It’s 6:00 am and, I am arriving at Manchester’s Veterans Park. I see homeless people sprawled out all over the grass. Some are covered in blankets. Some are not. It’s hot and humid. I meet a man who is walking around the homeless people. He might be one. But, he has no backpack and looks fairly clean.
I ask him if he would like a hygiene kit. He says, ‘no.’ I ask him if the girls close to him would like one. A girl probably around 25 comes over to me and, I hand out a kit with maxi-pads in it. She asks for one for her friend and thanks me. Then, she heads quickly for the public bathroom.
I go along passing out hygiene kits. I drop them by sleeping bodies while trying to ascertain who is male and who is female. In twenty minutes time, I pass out 30 kits. As I walk along, I imagine how difficult it is for homeless women who cannot attend to their most basic hygiene needs.
I think of how good it is to help these poor souls to restore their dignity.
The City of Manchester has a horrible drug problem. Opiods and meth are ravaging the city’s youth. I walk up to four young men and a young woman. It’s obvious by their emaciated looks that they are using meth. One guy looks menacing. I have this fleeting thought that I might be heading for trouble with him. When I offer them kits they accept. I hand out one to the woman. I’m a kit short so I go back to my car and bring more. They thank me. I see a young boy sleeping by a bench. He’s about 16. I leave a kit for him. Ten feet away, I see another boy. I give him a kit. He tells me that he hasn’t washed his hair in three weeks. He asks me if I have any shampoo. I have none to give him. Keeping this ministry supplied is always a challenge.
I see a guy and a girl under a blanket. The guy is awake. I ask him if he’d like a kit and one for his female friend. He says yes and, he thanks me.
As I walk along, I see men either sleeping or passed out on cement sidewalks, some covered in vomit. The stench of vomit and beer is overwhelming. I am careful where I step. Who would want to subject themselves to this? Addiction has captured their psyches and their souls. Should we turn our backs on these people? Only those who truly understand the disease of addiction can appreciate this.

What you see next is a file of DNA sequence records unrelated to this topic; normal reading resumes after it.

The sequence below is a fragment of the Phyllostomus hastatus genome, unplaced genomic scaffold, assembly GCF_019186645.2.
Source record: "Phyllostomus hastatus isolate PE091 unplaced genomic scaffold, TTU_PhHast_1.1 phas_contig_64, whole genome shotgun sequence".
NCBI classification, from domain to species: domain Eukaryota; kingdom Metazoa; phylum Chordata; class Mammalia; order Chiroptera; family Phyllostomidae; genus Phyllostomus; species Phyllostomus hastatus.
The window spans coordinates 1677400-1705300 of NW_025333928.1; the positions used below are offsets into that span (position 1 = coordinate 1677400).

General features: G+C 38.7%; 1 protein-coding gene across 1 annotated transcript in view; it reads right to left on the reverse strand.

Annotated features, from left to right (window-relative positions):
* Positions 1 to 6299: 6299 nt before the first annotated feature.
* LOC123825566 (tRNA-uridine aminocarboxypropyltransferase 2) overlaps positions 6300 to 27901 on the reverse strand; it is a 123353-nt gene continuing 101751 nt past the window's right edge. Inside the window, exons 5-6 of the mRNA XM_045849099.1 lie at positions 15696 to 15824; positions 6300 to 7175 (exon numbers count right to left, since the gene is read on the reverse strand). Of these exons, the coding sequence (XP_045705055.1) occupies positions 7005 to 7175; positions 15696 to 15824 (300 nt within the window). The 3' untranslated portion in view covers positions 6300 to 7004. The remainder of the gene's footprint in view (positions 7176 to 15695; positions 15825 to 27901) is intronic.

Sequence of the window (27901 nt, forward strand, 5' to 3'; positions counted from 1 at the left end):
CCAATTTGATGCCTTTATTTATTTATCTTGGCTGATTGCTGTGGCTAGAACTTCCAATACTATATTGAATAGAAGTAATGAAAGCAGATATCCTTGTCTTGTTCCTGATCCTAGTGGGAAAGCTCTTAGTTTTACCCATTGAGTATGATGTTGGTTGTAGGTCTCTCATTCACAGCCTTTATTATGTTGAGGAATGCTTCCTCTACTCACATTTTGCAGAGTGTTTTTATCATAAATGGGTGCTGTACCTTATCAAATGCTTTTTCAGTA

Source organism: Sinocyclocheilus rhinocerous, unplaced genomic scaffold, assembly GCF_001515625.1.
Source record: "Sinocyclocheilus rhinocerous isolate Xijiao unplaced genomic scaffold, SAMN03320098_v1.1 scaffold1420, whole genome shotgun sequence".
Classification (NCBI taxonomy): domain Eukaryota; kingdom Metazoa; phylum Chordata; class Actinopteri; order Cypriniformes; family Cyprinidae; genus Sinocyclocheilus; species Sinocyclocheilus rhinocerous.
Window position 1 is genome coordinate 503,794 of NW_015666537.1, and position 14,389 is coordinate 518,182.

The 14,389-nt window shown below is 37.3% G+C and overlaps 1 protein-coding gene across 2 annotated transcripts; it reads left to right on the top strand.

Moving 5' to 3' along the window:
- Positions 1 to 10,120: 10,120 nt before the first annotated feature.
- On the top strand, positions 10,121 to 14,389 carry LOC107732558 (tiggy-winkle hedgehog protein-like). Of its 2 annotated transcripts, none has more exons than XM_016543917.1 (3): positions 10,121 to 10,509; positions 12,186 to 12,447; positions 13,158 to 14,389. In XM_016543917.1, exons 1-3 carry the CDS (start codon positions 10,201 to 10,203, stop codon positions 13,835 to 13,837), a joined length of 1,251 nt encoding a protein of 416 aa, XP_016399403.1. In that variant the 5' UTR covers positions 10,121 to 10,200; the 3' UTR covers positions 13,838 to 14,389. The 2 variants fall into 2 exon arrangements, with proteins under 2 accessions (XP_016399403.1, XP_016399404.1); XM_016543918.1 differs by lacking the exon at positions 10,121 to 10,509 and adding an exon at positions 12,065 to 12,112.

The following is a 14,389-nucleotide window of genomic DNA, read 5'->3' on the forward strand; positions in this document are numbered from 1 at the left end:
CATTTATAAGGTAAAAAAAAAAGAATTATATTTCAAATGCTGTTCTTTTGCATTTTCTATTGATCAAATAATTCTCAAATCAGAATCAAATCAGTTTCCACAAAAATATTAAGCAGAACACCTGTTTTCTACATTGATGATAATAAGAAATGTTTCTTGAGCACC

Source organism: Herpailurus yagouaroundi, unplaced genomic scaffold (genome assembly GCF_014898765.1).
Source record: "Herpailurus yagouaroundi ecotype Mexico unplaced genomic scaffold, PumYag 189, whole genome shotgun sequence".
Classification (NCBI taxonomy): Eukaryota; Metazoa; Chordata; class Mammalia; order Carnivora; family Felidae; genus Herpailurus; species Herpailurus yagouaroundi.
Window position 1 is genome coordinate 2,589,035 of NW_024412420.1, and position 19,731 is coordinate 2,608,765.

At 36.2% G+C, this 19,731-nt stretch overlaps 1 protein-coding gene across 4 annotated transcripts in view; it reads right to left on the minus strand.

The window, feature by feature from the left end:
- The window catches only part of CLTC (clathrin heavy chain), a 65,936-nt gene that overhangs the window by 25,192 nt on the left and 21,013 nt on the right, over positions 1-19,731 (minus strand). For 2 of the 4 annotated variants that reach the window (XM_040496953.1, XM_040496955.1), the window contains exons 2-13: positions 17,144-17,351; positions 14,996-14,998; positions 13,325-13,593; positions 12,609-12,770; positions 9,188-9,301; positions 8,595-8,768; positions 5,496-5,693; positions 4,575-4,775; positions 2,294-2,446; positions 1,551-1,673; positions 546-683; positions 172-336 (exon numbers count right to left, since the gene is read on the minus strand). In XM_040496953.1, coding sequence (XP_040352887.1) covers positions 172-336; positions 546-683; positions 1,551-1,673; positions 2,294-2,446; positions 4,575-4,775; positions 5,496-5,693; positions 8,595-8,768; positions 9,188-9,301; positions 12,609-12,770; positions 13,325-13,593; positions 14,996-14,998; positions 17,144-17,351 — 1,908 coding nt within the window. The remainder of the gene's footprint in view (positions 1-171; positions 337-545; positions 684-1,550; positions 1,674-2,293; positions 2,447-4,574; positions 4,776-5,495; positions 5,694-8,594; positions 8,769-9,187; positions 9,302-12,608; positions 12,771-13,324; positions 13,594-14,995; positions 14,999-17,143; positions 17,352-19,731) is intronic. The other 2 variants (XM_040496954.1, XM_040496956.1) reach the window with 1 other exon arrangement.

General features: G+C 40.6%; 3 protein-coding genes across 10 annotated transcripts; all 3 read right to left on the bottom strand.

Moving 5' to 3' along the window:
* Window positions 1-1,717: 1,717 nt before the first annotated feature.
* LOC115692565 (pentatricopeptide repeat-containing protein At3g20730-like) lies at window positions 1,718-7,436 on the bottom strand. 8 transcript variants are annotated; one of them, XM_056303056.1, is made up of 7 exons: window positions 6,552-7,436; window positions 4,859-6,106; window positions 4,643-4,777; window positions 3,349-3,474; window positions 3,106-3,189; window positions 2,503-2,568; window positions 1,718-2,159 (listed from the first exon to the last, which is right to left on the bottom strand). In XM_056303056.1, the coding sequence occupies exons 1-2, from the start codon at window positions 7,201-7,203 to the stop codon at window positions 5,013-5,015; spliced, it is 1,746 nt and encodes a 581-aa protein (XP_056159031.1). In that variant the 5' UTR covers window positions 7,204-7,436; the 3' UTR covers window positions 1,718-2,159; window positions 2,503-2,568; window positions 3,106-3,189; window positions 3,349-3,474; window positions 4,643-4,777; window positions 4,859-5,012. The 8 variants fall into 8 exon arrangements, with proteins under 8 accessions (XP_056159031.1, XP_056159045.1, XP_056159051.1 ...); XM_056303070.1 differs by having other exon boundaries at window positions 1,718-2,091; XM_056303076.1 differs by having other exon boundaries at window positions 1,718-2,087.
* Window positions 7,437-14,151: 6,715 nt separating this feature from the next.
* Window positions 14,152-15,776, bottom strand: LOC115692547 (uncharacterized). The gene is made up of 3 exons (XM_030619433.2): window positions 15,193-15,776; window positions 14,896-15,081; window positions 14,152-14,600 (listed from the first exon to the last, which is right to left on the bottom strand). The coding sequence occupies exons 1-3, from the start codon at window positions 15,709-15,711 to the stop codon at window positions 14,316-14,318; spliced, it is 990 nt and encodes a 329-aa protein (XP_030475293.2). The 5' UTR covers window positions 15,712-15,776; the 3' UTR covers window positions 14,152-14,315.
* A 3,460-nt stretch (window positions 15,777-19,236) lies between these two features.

I must remind myself that this is God’s work that Shepherd’s Way is doing, that this is all being done in the name of Jesus and that these people appreciate it. They say ‘thank you’ or, ‘God Bless You.’
A man walks up to me and asks me if he can have a kit. I give one to him. I see a disabled American Veteran in a wheelchair. He has veteran’s stickers all over his chair. He smells of alcohol. I give him and his friend kits.
I’m traveling over to Victory Park now. I park my car and, I encounter about a dozen sleeping homeless people, men and women. They get kits. I see people on Elm Street and four homeless men. I stop my car and hand them kits.
It’s now seven o’clock and, I’ve had enough. I am going home. As I travel South down Elm Street, I see this fellow walking along by himself. He is filthy. It looks like he slept in a bed of charcoal. I stop and give him a kit. He immediately rips of his socks and puts on the sock that are in the kit that I give him. I’ve learned today that socks are absolutely treasured by homeless people. He says, “you are doing good work, friend. Thank you.”
It’s not about me or Shepherd’s Way doing good work. Jesus is the inspiration for this. We are his stewards. Each day I pray that he opens the doors for us to carry his work forward. This is something that we all should be doing and, even the tiniest of contributions help.
Merle Burke, President
Shepherd’s Way, Inc.